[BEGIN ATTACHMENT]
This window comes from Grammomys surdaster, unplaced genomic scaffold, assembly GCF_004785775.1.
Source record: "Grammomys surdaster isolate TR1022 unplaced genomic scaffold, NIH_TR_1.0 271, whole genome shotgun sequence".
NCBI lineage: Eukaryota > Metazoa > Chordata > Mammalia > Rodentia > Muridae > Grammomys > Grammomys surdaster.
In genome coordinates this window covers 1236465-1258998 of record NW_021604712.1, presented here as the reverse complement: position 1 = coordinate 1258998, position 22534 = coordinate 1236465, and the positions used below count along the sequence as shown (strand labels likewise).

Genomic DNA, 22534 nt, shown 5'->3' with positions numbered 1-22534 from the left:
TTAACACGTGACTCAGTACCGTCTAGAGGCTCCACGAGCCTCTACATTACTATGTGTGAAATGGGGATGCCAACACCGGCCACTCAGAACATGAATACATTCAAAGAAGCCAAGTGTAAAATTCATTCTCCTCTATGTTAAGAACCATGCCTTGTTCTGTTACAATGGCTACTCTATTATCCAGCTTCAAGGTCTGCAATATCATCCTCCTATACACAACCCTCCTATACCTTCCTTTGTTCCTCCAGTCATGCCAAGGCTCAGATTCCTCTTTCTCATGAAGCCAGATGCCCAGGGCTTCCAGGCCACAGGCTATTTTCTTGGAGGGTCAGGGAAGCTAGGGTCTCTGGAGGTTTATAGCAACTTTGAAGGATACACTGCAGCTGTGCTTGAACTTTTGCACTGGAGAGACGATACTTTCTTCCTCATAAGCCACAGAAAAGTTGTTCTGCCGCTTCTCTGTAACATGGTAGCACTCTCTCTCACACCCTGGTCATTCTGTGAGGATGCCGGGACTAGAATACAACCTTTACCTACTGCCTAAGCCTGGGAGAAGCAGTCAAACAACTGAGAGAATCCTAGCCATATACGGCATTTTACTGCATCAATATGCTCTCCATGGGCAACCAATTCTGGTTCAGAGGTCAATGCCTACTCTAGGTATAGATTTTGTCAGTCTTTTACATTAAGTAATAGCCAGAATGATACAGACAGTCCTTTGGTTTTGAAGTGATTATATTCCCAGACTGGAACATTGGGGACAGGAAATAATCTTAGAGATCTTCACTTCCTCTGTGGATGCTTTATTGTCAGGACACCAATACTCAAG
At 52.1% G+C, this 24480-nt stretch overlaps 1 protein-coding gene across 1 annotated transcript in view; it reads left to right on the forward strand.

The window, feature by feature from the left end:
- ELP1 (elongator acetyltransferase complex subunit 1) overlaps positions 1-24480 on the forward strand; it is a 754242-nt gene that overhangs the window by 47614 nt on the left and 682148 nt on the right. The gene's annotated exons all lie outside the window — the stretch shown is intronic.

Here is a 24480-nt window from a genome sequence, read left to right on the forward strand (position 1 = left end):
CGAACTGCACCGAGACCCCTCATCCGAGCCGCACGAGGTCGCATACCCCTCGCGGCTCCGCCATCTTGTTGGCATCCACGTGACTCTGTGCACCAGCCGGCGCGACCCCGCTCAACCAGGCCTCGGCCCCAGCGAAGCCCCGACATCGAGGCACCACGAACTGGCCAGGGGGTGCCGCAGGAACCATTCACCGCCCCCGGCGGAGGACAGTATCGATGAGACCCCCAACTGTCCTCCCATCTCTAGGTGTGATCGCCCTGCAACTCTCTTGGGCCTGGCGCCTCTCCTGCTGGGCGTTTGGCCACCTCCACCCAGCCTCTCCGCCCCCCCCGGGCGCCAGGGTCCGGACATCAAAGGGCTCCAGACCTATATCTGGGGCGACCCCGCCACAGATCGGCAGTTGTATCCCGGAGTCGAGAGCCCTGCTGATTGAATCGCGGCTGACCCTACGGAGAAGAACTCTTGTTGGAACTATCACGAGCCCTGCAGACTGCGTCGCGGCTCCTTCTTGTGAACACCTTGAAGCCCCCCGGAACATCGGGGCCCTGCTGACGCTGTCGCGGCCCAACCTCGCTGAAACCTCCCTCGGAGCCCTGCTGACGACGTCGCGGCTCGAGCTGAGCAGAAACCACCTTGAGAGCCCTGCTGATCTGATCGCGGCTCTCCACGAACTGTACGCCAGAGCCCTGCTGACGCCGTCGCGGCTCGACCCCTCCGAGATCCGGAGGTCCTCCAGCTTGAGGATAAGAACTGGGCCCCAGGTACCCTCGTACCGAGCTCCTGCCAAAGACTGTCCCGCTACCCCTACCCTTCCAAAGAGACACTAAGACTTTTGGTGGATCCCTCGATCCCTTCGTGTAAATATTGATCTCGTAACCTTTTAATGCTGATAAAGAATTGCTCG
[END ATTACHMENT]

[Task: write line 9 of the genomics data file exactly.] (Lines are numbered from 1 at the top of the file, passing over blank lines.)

- ELP1 (elongator acetyltransferase complex subunit 1) overlaps positions 1-24480 on the forward strand; it is a 754242-nt gene that overhangs the window by 47614 nt on the left and 682148 nt on the right. The gene's annotated exons all lie outside the window — the stretch shown is intronic.